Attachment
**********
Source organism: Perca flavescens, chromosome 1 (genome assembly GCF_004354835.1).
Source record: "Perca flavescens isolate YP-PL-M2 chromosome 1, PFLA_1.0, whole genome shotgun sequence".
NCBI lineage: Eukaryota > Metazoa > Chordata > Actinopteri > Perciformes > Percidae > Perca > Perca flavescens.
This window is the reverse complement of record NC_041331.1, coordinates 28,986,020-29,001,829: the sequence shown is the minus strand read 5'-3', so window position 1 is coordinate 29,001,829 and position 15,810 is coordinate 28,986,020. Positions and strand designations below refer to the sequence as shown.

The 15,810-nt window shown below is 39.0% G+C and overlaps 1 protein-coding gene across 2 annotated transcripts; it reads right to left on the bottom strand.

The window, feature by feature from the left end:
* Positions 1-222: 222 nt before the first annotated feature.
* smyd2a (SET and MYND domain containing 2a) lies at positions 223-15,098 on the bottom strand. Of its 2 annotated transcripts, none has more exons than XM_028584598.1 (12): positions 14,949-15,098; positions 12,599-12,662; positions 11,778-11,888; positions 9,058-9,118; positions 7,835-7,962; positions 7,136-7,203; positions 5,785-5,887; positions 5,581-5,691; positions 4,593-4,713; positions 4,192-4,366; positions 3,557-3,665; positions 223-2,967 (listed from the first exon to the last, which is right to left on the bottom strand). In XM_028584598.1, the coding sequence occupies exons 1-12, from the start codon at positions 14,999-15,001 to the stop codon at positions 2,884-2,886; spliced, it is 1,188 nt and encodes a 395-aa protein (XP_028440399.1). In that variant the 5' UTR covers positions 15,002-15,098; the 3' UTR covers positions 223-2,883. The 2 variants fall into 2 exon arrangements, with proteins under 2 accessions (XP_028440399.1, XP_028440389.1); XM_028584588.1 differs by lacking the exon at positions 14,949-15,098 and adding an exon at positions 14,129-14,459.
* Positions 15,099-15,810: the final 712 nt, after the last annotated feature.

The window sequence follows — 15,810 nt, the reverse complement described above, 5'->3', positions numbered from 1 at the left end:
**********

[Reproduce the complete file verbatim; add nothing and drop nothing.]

Source organism: Perca flavescens, chromosome 1 (genome assembly GCF_004354835.1).
Source record: "Perca flavescens isolate YP-PL-M2 chromosome 1, PFLA_1.0, whole genome shotgun sequence".
NCBI lineage: Eukaryota > Metazoa > Chordata > Actinopteri > Perciformes > Percidae > Perca > Perca flavescens.
This window is the reverse complement of record NC_041331.1, coordinates 28,986,020-29,001,829: the sequence shown is the minus strand read 5'-3', so window position 1 is coordinate 29,001,829 and position 15,810 is coordinate 28,986,020. Positions and strand designations below refer to the sequence as shown.

The 15,810-nt window shown below is 39.0% G+C and overlaps 1 protein-coding gene across 2 annotated transcripts; it reads right to left on the bottom strand.

The window, feature by feature from the left end:
* Positions 1-222: 222 nt before the first annotated feature.
* smyd2a (SET and MYND domain containing 2a) lies at positions 223-15,098 on the bottom strand. Of its 2 annotated transcripts, none has more exons than XM_028584598.1 (12): positions 14,949-15,098; positions 12,599-12,662; positions 11,778-11,888; positions 9,058-9,118; positions 7,835-7,962; positions 7,136-7,203; positions 5,785-5,887; positions 5,581-5,691; positions 4,593-4,713; positions 4,192-4,366; positions 3,557-3,665; positions 223-2,967 (listed from the first exon to the last, which is right to left on the bottom strand). In XM_028584598.1, the coding sequence occupies exons 1-12, from the start codon at positions 14,999-15,001 to the stop codon at positions 2,884-2,886; spliced, it is 1,188 nt and encodes a 395-aa protein (XP_028440399.1). In that variant the 5' UTR covers positions 15,002-15,098; the 3' UTR covers positions 223-2,883. The 2 variants fall into 2 exon arrangements, with proteins under 2 accessions (XP_028440399.1, XP_028440389.1); XM_028584588.1 differs by lacking the exon at positions 14,949-15,098 and adding an exon at positions 14,129-14,459.
* Positions 15,099-15,810: the final 712 nt, after the last annotated feature.

The window sequence follows — 15,810 nt, the reverse complement described above, 5'->3', positions numbered from 1 at the left end: